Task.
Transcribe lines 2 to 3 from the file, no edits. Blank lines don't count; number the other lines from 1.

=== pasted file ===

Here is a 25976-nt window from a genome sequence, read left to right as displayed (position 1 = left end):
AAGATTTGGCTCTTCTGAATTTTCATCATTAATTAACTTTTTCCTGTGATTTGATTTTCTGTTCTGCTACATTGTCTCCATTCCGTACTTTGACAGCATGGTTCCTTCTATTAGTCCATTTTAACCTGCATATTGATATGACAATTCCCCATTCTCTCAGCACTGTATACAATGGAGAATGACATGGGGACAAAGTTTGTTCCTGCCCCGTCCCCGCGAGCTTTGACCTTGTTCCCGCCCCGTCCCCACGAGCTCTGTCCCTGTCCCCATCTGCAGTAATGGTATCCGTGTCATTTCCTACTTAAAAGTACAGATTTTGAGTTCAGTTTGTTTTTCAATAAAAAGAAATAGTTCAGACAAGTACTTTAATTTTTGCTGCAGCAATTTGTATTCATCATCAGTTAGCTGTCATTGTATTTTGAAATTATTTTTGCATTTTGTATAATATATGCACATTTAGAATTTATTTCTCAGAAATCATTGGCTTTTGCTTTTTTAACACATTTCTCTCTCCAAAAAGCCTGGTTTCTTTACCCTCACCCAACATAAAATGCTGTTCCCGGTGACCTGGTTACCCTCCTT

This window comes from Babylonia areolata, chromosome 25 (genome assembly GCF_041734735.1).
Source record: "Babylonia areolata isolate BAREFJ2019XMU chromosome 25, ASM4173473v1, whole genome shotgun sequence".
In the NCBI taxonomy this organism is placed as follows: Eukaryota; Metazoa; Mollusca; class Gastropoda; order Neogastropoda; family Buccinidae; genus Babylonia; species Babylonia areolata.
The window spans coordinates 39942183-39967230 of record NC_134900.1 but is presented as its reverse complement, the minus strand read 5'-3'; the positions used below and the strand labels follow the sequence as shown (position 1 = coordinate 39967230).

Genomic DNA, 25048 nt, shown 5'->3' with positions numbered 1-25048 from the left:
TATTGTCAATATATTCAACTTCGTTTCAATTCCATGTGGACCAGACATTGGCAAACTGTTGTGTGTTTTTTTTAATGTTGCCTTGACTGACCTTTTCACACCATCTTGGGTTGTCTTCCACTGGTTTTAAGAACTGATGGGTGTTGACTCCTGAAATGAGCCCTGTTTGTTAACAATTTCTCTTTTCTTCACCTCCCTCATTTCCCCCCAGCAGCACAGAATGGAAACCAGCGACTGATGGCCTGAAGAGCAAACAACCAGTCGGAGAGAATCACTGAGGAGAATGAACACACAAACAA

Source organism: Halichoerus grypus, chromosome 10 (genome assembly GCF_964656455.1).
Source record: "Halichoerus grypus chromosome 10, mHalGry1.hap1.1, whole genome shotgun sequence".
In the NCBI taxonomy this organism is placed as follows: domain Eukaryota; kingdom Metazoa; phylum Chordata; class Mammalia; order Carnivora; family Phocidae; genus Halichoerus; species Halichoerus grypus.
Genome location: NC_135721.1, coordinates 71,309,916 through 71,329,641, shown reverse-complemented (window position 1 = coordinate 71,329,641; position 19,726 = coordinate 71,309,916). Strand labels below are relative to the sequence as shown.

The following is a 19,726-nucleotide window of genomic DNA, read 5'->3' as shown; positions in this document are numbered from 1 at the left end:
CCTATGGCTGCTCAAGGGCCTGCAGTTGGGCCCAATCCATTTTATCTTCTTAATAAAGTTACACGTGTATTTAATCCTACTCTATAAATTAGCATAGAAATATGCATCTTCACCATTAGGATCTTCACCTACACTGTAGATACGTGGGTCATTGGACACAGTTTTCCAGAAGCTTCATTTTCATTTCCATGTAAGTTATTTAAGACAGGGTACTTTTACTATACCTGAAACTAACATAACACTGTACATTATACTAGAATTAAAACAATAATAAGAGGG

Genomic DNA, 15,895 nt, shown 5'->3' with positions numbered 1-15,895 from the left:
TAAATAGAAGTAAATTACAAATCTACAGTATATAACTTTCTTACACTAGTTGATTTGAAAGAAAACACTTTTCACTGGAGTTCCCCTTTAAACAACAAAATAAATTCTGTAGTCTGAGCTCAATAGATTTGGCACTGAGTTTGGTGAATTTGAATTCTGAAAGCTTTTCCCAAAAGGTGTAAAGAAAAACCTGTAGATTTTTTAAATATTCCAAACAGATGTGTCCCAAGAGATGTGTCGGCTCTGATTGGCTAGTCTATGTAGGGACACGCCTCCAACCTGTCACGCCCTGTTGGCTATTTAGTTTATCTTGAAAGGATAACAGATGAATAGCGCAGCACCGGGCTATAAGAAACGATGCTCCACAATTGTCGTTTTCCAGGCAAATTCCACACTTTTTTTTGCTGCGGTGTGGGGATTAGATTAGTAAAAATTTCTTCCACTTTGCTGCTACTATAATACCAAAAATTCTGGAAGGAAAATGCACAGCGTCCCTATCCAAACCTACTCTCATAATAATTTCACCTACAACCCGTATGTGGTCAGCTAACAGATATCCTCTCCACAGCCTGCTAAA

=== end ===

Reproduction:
AAGATTTGGCTCTTCTGAATTTTCATCATTAATTAACTTTTTCCTGTGATTTGATTTTCTGTTCTGCTACATTGTCTCCATTCCGTACTTTGACAGCATGGTTCCTTCTATTAGTCCATTTTAACCTGCATATTGATATGACAATTCCCCATTCTCTCAGCACTGTATACAATGGAGAATGACATGGGGACAAAGTTTGTTCCTGCCCCGTCCCCGCGAGCTTTGACCTTGTTCCCGCCCCGTCCCCACGAGCTCTGTCCCTGTCCCCATCTGCAGTAATGGTATCCGTGTCATTTCCTACTTAAAAGTACAGATTTTGAGTTCAGTTTGTTTTTCAATAAAAAGAAATAGTTCAGACAAGTACTTTAATTTTTGCTGCAGCAATTTGTATTCATCATCAGTTAGCTGTCATTGTATTTTGAAATTATTTTTGCATTTTGTATAATATATGCACATTTAGAATTTATTTCTCAGAAATCATTGGCTTTTGCTTTTTTAACACATTTCTCTCTCCAAAAAGCCTGGTTTCTTTACCCTCACCCAACATAAAATGCTGTTCCCGGTGACCTGGTTACCCTCCTT

This window comes from Babylonia areolata, chromosome 25 (genome assembly GCF_041734735.1).